Those who accuse the governors of failing to provide security for their people, a tame and puerile route which Buhari also trod by that his hypocritical comment, is not being fair to them. If Makinde, Akeredolu, or Ortom, for instance, acceded to the request of arming their people with AK-47, this Fulani presidency will give them the Zamani Lekwot treatment. Do you remember how that General was almost executed for allegedly arming his people in the Zangon Kataf war?

Thank God, elders of the land like Olusegun Obasanjo, Abdusalami Abubakar and others are said to be meeting and will visit Buhari presently. Buhari has morphed dangerously and can use his obsessive hate for others and malicious Fulani clannishness to set Nigeria on fire. Yoruba always ask that elders should wade in, at a critical moment like this, lest a loony make barbecue of the remains of his deceased mother. The Buhari government is in the autumn of its relevance. The symbolism of the end is all we see – leaves are falling and it is haunted by literal death. As same Yoruba will say, the Buhari market is at the edge of its tethers, winding up and leaving only remnants of those who display their wares – oja ti tu, o ku pa’te pa’te.


(Published by The Cable, June 13, 2021)

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A Leadership Model We Can Trust

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By Ehi Braimah

It would appear that the meeting of Southern Nigerian governors recently in Asaba under the auspices of the Southern Nigeria Governors’ Forum (SNGF) and their communiqué stirred up a hornet’s nest. The issues highlighted at the meeting were not exactly new but this time, they got the attention they wanted. The news of the Asaba Summit went viral instantly – at the touch of a digital button.

First, it was a bi-partisan summit which meant that there were common interests at stake; it didn’t matter whether the party symbol was a broom or umbrella. Except we refuse to admit it, there is no difference between the two parties – they are two sides of the same coin. As the governors spoke with one voice on national issues which are constantly tearing us apart, some analysts argued that these governors can only bark and they do not have the capacity to bite.

Now, the governors of Northern Nigeria also hold their meetings to discuss issues that affect the region. Why should we have separate meetings in the first place if we truly want a “united country”? Two separate meetings by the governors of Northern and Southern Nigeria is the equivalent of “two countries” co-existing side by side within the same country.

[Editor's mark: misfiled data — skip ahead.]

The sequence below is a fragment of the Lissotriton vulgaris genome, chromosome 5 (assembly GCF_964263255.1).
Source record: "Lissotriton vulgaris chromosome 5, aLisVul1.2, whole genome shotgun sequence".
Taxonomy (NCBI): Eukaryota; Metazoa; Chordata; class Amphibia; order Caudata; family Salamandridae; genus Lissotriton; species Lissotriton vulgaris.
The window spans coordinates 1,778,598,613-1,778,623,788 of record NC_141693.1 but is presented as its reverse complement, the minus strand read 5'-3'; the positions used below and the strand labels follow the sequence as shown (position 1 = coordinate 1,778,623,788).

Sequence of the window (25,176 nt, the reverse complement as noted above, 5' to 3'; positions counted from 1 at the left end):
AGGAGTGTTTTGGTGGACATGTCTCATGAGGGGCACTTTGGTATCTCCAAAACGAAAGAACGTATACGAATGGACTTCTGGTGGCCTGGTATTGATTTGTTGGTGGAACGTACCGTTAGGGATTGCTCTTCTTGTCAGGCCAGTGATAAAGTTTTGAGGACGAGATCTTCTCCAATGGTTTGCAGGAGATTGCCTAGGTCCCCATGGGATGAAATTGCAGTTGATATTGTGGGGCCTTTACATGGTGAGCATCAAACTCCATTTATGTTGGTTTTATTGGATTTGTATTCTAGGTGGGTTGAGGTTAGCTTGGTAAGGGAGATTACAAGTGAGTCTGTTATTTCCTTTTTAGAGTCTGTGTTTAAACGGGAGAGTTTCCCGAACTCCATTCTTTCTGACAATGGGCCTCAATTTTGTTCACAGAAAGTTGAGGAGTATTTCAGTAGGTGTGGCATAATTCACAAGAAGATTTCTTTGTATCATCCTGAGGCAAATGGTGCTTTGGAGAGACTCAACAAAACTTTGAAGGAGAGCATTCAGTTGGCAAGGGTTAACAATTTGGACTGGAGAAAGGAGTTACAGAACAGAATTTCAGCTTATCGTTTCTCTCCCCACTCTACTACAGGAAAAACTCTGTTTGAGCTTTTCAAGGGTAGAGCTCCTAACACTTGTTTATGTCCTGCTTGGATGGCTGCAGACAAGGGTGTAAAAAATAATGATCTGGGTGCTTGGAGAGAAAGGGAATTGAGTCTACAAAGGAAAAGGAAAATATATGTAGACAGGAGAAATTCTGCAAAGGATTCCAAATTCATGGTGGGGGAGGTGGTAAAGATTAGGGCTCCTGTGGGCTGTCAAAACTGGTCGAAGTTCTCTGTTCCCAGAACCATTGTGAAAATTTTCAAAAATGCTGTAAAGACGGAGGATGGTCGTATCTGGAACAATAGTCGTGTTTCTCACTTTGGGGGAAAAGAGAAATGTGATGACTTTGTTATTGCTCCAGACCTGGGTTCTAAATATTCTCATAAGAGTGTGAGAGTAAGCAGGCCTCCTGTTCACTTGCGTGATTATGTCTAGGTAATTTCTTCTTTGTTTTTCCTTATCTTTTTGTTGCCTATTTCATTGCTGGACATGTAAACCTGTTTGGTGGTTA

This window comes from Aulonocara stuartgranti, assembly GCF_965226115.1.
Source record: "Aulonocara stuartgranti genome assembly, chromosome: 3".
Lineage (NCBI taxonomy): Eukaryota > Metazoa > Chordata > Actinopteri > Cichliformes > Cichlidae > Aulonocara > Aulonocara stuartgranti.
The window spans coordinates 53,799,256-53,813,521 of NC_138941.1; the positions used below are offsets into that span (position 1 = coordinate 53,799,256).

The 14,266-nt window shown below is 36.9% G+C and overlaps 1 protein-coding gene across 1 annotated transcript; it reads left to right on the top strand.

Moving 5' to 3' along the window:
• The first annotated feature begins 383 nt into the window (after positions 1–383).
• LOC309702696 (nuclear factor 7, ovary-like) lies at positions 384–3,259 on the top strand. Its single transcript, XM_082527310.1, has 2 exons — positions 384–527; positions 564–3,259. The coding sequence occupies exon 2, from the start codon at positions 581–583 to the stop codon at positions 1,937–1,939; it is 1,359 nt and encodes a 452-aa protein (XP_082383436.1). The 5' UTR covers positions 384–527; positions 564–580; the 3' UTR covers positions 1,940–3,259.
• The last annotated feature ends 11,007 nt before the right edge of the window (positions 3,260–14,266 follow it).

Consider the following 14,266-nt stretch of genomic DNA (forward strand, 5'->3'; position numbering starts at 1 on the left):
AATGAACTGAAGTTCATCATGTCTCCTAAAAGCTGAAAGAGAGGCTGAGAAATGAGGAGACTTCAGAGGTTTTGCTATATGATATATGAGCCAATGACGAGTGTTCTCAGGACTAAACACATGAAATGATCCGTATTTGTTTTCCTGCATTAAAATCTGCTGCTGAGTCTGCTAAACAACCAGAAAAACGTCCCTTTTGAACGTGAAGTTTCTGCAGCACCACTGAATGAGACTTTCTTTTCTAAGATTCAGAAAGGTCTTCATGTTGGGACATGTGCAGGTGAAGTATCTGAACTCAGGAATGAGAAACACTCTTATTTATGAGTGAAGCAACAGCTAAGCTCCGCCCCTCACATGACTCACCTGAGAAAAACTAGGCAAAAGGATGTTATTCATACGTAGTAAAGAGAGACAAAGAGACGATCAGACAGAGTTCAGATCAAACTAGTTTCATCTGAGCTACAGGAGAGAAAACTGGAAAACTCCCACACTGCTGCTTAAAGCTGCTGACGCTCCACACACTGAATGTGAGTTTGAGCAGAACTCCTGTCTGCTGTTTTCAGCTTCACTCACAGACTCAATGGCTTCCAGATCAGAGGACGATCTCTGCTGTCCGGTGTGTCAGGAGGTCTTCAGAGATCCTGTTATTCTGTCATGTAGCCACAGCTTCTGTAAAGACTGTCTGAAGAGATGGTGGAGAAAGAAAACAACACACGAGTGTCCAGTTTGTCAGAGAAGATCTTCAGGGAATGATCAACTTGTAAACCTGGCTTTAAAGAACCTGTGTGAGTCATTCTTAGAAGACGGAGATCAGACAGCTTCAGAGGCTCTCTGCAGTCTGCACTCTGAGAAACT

These two regions have also been further sub-divided into six (geo-political) regions, although it is not recognised by our constitution. Governors of these six regions also hold their meetings leading to my second thesis of “six countries” within Nigeria. Let’s be clear, I’m not in any way canvassing for the break-up of Nigeria. No, I don’t think that is the answer to our multi-faceted problems but the idea of “two” or “six” countries means we have a problem which we have to address. We have simply refused to take advantage of our diversity which ought to be our greatest strength.

We have been holding round table dialogues, the most recent being the 2014 National Conference convened by the Goodluck Jonathan administration. When the session opened in April 2014, 492 delegates from every section of Nigeria took part in the plenary and committee deliberations.

The late Justice Idris Kutigi chaired the conference which lasted for slightly over four months. All cadres of society ranging from professional groups to market women, youths, traditional rulers, and political parties’ officials to labour unions’ representatives discussed over 600 contending issues and made their recommendations.

But is it surprising the report was not implemented after all the billions of naira spent at the conference? It portrays us as a wasteful country which is actually a recurring decimal. Some people say Nigeria is jinxed and any idea or proposal that would move the country forward is usually dispatched to the cemetery and buried for life.

No one has told us why the conference report has not been implemented since it was submitted to former President Goodluck Jonathan but my view is that Nigeria would have been the biggest beneficiary because the report of the proceedings and recommendations were excellent.

The Southern governors have again called for a national dialogue which is a good thing; we cannot stop discussing the issues that affect us which is clearly a smart way of reducing social tension in the land. If that conference were to hold today, what would happen to the report?